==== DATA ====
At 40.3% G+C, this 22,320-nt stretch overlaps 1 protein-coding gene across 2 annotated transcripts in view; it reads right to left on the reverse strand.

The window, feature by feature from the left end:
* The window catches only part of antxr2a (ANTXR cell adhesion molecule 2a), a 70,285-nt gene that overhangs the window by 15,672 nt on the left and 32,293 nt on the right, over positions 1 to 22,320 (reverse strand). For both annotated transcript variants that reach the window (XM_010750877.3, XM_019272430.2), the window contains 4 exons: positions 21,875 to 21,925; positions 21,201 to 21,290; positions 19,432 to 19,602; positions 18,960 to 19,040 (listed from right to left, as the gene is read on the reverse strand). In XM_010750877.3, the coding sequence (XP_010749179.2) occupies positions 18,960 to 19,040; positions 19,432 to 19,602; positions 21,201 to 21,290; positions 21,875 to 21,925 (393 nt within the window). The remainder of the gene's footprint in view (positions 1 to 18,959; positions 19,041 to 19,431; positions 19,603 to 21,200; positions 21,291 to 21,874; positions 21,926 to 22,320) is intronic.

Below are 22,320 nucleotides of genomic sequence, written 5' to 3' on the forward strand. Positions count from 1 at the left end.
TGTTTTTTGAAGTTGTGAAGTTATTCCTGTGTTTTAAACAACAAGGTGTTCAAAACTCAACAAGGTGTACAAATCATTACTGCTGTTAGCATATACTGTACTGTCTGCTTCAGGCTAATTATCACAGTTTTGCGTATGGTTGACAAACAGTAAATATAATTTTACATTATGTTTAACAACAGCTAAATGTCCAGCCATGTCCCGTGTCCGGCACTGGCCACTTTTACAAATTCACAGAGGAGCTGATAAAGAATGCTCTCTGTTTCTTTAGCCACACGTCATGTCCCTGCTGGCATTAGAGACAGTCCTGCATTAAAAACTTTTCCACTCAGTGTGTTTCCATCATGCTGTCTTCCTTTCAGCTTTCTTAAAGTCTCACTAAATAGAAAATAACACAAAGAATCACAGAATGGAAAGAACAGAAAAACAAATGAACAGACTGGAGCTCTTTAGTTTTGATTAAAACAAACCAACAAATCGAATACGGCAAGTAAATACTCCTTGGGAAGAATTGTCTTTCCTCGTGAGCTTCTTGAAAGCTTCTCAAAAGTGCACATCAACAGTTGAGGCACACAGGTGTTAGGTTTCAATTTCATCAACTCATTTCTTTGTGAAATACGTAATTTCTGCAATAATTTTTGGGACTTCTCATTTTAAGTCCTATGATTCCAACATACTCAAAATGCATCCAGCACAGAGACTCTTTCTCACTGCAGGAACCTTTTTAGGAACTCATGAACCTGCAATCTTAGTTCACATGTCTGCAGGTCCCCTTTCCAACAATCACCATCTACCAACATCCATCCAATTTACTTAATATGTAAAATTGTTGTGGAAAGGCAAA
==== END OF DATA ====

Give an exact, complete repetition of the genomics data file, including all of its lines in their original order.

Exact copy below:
At 40.3% G+C, this 22,320-nt stretch overlaps 1 protein-coding gene across 2 annotated transcripts in view; it reads right to left on the reverse strand.

The window, feature by feature from the left end:
* The window catches only part of antxr2a (ANTXR cell adhesion molecule 2a), a 70,285-nt gene that overhangs the window by 15,672 nt on the left and 32,293 nt on the right, over positions 1 to 22,320 (reverse strand). For both annotated transcript variants that reach the window (XM_010750877.3, XM_019272430.2), the window contains 4 exons: positions 21,875 to 21,925; positions 21,201 to 21,290; positions 19,432 to 19,602; positions 18,960 to 19,040 (listed from right to left, as the gene is read on the reverse strand). In XM_010750877.3, the coding sequence (XP_010749179.2) occupies positions 18,960 to 19,040; positions 19,432 to 19,602; positions 21,201 to 21,290; positions 21,875 to 21,925 (393 nt within the window). The remainder of the gene's footprint in view (positions 1 to 18,959; positions 19,041 to 19,431; positions 19,603 to 21,200; positions 21,291 to 21,874; positions 21,926 to 22,320) is intronic.

Below are 22,320 nucleotides of genomic sequence, written 5' to 3' on the forward strand. Positions count from 1 at the left end.
TGTTTTTTGAAGTTGTGAAGTTATTCCTGTGTTTTAAACAACAAGGTGTTCAAAACTCAACAAGGTGTACAAATCATTACTGCTGTTAGCATATACTGTACTGTCTGCTTCAGGCTAATTATCACAGTTTTGCGTATGGTTGACAAACAGTAAATATAATTTTACATTATGTTTAACAACAGCTAAATGTCCAGCCATGTCCCGTGTCCGGCACTGGCCACTTTTACAAATTCACAGAGGAGCTGATAAAGAATGCTCTCTGTTTCTTTAGCCACACGTCATGTCCCTGCTGGCATTAGAGACAGTCCTGCATTAAAAACTTTTCCACTCAGTGTGTTTCCATCATGCTGTCTTCCTTTCAGCTTTCTTAAAGTCTCACTAAATAGAAAATAACACAAAGAATCACAGAATGGAAAGAACAGAAAAACAAATGAACAGACTGGAGCTCTTTAGTTTTGATTAAAACAAACCAACAAATCGAATACGGCAAGTAAATACTCCTTGGGAAGAATTGTCTTTCCTCGTGAGCTTCTTGAAAGCTTCTCAAAAGTGCACATCAACAGTTGAGGCACACAGGTGTTAGGTTTCAATTTCATCAACTCATTTCTTTGTGAAATACGTAATTTCTGCAATAATTTTTGGGACTTCTCATTTTAAGTCCTATGATTCCAACATACTCAAAATGCATCCAGCACAGAGACTCTTTCTCACTGCAGGAACCTTTTTAGGAACTCATGAACCTGCAATCTTAGTTCACATGTCTGCAGGTCCCCTTTCCAACAATCACCATCTACCAACATCCATCCAATTTACTTAATATGTAAAATTGTTGTGGAAAGGCAAA